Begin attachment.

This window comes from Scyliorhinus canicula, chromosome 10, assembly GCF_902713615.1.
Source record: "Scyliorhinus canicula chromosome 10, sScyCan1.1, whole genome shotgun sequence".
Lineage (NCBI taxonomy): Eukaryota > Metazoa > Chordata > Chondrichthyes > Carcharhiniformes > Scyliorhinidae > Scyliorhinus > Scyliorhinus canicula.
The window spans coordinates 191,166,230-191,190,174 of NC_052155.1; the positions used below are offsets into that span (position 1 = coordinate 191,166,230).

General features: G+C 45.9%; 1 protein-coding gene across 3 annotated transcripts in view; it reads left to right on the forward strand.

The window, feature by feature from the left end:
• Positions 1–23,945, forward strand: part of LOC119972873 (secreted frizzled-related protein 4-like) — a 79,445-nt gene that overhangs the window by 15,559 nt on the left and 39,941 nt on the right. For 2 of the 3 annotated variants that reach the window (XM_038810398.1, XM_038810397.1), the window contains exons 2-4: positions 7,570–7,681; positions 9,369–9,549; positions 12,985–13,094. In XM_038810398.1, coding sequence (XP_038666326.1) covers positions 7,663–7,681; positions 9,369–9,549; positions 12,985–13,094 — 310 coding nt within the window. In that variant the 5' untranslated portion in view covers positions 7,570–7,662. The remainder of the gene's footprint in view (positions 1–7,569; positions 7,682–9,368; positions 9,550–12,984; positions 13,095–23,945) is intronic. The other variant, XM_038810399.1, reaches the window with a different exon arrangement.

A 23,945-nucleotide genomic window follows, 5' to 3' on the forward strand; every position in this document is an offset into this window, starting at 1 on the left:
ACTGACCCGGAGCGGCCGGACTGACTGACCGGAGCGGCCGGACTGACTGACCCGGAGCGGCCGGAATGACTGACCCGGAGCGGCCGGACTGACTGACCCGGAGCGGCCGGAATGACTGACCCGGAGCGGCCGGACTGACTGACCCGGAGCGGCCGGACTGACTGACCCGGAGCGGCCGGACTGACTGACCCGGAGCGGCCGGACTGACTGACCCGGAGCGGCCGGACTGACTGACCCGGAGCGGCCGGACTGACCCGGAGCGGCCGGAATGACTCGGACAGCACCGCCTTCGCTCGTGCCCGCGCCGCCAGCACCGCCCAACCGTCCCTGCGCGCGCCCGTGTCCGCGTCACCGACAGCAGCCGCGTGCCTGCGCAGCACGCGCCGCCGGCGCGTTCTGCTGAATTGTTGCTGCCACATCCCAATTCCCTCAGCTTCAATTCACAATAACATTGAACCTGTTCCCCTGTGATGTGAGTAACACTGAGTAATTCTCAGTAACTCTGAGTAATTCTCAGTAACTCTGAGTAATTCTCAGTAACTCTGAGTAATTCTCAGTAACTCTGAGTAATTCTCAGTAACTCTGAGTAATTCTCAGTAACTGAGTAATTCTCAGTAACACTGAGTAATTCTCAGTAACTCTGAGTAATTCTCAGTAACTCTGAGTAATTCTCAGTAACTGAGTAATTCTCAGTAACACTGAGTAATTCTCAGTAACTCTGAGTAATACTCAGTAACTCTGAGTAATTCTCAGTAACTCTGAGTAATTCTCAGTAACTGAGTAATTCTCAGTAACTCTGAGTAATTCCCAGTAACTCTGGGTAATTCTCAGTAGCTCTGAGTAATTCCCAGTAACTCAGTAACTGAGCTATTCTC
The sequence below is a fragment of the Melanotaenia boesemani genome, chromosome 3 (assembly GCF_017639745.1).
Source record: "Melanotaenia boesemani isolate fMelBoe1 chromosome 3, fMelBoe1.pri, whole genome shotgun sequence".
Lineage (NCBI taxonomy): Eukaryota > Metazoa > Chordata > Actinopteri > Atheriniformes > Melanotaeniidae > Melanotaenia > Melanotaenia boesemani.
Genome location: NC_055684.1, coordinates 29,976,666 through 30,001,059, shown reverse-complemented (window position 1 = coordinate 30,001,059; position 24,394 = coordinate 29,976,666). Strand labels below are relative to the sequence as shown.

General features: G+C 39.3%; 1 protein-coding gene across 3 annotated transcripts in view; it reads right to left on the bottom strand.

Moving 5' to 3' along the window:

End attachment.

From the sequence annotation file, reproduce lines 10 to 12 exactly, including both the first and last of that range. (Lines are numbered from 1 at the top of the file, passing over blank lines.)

The sequence below is a fragment of the Melanotaenia boesemani genome, chromosome 3 (assembly GCF_017639745.1).
Source record: "Melanotaenia boesemani isolate fMelBoe1 chromosome 3, fMelBoe1.pri, whole genome shotgun sequence".
Lineage (NCBI taxonomy): Eukaryota > Metazoa > Chordata > Actinopteri > Atheriniformes > Melanotaeniidae > Melanotaenia > Melanotaenia boesemani.